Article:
A sign announced “Henny Benson’s Painless Therapy for Emotional Trauma.” I shuffled into the back corner of the conference room, dyed-black hair offering a silken cover of protection.
How painless can it be?
It hurt to cross the threshold and find a seat in the rows of metal chairs. Therapist Henny was the skinniest woman I’d ever seen, with a face so thin, I had no trouble finding her cheekbones. She didn’t wear glasses or carry a clipboard.
I slouched into my seat, staring at the shabby required notebook in hand. Escape wasn’t an option Handsome Hunk swallowed the seat to my left and Grumpy Granny demanded we both move over a seat, so she could have the edge. She muttered some excuse, but I didn’t hear it because Elizabeth Arden perfume smothered me.
The session began with scribbling to yourself, then reading it to the person beside you. Handsome hunk partnered with Red-Faced Pixie, leaving me with Grumpy Granny, who graciously introduced herself as Louise Halpenbottom.
She scowled over horn-rimmed glasses, whipping out a sheaf of filled notebook pages. I stared at them. The owl-eyes narrowed to quarter-slots. “We’re supposed to read at the same time, where’s yours?”
“Humph!” Her wrinkled nose added a few more lines to itself. “A waste of good money! That’s what young people do—take your parents’ money and-”
“If you don’t want to read to me…I don’t care.” I tried not to glare at her, knowing she’d judge my face next. I knew exactly how much metal I was wearing and was pretty proud of it. Each piercing was a detail during a serious change in my life.
She was another face…judging me…again.
This was my second therapy round.
She started mumbling her pages aloud as I pretended to listen while doodling designs on the back of the notebook cover. Henny made her rounds about the room, stopping to look over every shoulder. “Interesting drawing.”
I didn’t answer.
Henny patted my shoulder, awkwardly—and moved on. Granny grumbled about wasted effort and slammed her notebook shut.
I pretended not to notice.
The writing continued, followed by another reading session.
Granny Halpenbottom wrinkled her forehead this time, a beautiful picture of delicate cobwebs. I added that to the doodle, deepening the scribbles by repeatedly outlining the image.
“Still writing? We’re not supposed to read yet.” I continued tracing. I could press as hard as I wanted, but the cardboard didn’t give like paper and the pen wouldn’t break like pencil.
Wonder how bad it’d smear if I traced this on my arm. Nah. This ink smears…the real kind doesn’t.
“Magical net?” Henny stood over my shoulder again. I shrugged. She leaned closer. “Could be a straight line.” She pointed somewhere, turning to examine Granny’s handiwork. “Interesting.”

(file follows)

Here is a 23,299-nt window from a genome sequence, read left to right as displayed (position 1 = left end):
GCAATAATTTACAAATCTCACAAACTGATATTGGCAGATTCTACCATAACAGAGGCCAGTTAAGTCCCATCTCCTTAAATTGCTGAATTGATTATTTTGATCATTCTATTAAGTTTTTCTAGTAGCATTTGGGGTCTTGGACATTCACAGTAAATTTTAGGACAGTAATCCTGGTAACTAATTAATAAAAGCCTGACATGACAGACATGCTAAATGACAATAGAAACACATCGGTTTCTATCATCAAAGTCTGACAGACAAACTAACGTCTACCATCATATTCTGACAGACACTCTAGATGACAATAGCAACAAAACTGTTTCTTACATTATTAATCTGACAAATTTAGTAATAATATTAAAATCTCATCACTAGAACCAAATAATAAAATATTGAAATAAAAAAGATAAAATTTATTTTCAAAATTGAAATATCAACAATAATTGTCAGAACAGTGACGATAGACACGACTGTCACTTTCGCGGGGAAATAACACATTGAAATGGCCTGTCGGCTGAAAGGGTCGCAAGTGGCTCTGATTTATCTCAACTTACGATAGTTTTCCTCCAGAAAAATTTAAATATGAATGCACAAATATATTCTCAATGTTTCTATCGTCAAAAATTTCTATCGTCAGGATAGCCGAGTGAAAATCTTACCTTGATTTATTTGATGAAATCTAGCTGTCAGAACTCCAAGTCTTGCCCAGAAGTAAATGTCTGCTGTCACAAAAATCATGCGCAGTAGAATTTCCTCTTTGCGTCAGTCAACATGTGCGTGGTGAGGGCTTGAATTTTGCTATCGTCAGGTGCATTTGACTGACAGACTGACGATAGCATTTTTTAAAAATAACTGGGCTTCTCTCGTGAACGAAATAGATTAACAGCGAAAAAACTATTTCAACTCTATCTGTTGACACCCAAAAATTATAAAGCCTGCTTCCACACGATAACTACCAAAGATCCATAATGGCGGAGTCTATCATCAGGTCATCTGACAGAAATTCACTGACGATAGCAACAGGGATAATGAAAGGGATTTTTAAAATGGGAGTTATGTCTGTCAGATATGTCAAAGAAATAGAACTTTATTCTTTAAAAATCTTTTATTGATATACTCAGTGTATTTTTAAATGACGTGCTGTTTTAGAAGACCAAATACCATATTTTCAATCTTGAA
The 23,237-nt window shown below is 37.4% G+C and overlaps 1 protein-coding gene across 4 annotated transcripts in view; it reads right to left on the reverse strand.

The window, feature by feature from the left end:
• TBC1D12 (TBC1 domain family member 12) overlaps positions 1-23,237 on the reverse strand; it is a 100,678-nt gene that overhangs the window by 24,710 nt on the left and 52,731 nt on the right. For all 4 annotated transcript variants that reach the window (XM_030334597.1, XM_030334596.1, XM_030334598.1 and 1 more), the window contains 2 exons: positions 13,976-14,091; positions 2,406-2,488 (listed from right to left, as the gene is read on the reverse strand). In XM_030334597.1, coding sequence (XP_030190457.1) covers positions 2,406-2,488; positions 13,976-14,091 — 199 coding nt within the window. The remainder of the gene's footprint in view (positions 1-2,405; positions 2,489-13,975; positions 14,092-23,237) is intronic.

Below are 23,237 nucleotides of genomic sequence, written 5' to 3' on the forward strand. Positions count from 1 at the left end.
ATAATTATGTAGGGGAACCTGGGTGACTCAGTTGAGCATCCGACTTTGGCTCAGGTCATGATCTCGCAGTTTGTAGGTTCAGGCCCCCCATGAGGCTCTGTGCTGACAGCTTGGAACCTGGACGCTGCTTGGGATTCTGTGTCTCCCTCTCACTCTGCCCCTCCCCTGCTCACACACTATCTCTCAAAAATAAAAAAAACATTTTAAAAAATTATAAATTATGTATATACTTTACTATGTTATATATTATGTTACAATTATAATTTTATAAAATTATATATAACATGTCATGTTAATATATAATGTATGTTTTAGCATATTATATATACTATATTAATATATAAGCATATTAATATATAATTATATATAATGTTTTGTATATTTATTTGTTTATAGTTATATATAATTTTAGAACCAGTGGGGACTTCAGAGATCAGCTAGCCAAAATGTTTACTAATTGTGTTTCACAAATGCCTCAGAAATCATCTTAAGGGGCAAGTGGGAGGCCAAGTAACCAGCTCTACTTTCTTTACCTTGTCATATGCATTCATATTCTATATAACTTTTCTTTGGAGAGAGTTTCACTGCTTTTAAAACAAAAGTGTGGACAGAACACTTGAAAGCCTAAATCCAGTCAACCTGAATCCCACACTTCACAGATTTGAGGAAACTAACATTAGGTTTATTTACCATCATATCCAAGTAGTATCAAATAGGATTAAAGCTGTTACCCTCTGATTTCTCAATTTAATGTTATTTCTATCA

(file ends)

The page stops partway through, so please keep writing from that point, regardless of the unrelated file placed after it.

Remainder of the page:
“Humph!” Granny clutched the binder tighter, mumbling as Henny trotted back to the front of the class.
I listened with half an ear after the mention of Metcalf. That made all the names familiar. My father was Ethan and my mother was supposedly a Rachel…or Angira. No one ever told me. I guessed it didn’t matter.
Granny Halpenbottom blamed Ethan for getting his head screwed around in the first place.
I wondered if he was her son.
Maybe she’s my grandmother. Creepy.
More writing and reading was ordered. I doodled a straight-lined version of my curvy picture for Henny’s next rounds. Granny Halpenbottom whined about Ethan leaving in pursuit of love and how every girl was anything but an angel.
I asked a question. She hunched her shoulders forward. “None of your beeswax!”
“You’re in the same therapy I am.” So I waited for Henny. “Here…it’s straight.”
She took it, turned it in a full circle and handed it back. “Gorgeous.” She held out a hand to my grumpy seatmate. “Charming.”
“It’s real!” Granny harrumphed. “Every word!”
Henny continued on.
I poked Granny. “What next?” Her story was too close to my own life that I couldn’t stifle the fascination. Enchanted, I listened to tales of broken hearts and homes. It was almost as depressing as my own. This Ethan could be dad. “Cool.” I commented, when she finally put the pencil down. She geared up for another ‘humph’ as I quickly added. “That’s a lot of writing.”
“Ergph…Ethan was awful, married some Rachel and had a kid named Lola. Probably dead now…all of them.”
“Uh-huh.” A final detail.
Lola. Huh. I guess I shouldn’t mention I’m probably her granddaughter.
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